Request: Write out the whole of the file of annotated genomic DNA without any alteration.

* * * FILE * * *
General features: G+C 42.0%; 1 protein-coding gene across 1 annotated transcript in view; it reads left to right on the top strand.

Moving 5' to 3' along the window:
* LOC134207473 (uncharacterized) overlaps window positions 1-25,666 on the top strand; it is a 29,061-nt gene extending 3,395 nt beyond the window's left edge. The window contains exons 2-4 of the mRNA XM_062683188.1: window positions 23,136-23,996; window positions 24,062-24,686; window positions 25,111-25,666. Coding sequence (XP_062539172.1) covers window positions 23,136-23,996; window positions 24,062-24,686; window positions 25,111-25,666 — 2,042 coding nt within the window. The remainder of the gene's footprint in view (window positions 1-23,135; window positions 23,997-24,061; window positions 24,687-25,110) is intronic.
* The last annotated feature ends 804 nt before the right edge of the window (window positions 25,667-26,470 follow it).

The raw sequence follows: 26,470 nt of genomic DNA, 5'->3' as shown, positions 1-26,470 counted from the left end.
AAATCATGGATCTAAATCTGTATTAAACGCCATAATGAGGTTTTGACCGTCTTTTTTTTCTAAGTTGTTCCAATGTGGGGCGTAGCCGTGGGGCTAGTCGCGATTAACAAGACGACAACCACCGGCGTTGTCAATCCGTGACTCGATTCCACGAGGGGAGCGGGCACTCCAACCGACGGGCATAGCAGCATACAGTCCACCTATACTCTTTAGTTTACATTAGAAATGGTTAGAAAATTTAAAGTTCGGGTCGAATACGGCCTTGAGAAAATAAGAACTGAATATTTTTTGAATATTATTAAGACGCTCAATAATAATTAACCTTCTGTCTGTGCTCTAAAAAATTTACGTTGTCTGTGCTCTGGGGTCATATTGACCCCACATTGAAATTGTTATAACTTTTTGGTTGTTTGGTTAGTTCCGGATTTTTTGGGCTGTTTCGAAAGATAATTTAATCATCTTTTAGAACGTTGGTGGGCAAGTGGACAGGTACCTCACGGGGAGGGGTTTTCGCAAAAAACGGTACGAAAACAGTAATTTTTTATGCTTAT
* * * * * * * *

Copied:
General features: G+C 42.0%; 1 protein-coding gene across 1 annotated transcript in view; it reads left to right on the top strand.

Moving 5' to 3' along the window:
* LOC134207473 (uncharacterized) overlaps window positions 1-25,666 on the top strand; it is a 29,061-nt gene extending 3,395 nt beyond the window's left edge. The window contains exons 2-4 of the mRNA XM_062683188.1: window positions 23,136-23,996; window positions 24,062-24,686; window positions 25,111-25,666. Coding sequence (XP_062539172.1) covers window positions 23,136-23,996; window positions 24,062-24,686; window positions 25,111-25,666 — 2,042 coding nt within the window. The remainder of the gene's footprint in view (window positions 1-23,135; window positions 23,997-24,061; window positions 24,687-25,110) is intronic.
* The last annotated feature ends 804 nt before the right edge of the window (window positions 25,667-26,470 follow it).

The raw sequence follows: 26,470 nt of genomic DNA, 5'->3' as shown, positions 1-26,470 counted from the left end.
AAATCATGGATCTAAATCTGTATTAAACGCCATAATGAGGTTTTGACCGTCTTTTTTTTCTAAGTTGTTCCAATGTGGGGCGTAGCCGTGGGGCTAGTCGCGATTAACAAGACGACAACCACCGGCGTTGTCAATCCGTGACTCGATTCCACGAGGGGAGCGGGCACTCCAACCGACGGGCATAGCAGCATACAGTCCACCTATACTCTTTAGTTTACATTAGAAATGGTTAGAAAATTTAAAGTTCGGGTCGAATACGGCCTTGAGAAAATAAGAACTGAATATTTTTTGAATATTATTAAGACGCTCAATAATAATTAACCTTCTGTCTGTGCTCTAAAAAATTTACGTTGTCTGTGCTCTGGGGTCATATTGACCCCACATTGAAATTGTTATAACTTTTTGGTTGTTTGGTTAGTTCCGGATTTTTTGGGCTGTTTCGAAAGATAATTTAATCATCTTTTAGAACGTTGGTGGGCAAGTGGACAGGTACCTCACGGGGAGGGGTTTTCGCAAAAAACGGTACGAAAACAGTAATTTTTTATGCTTAT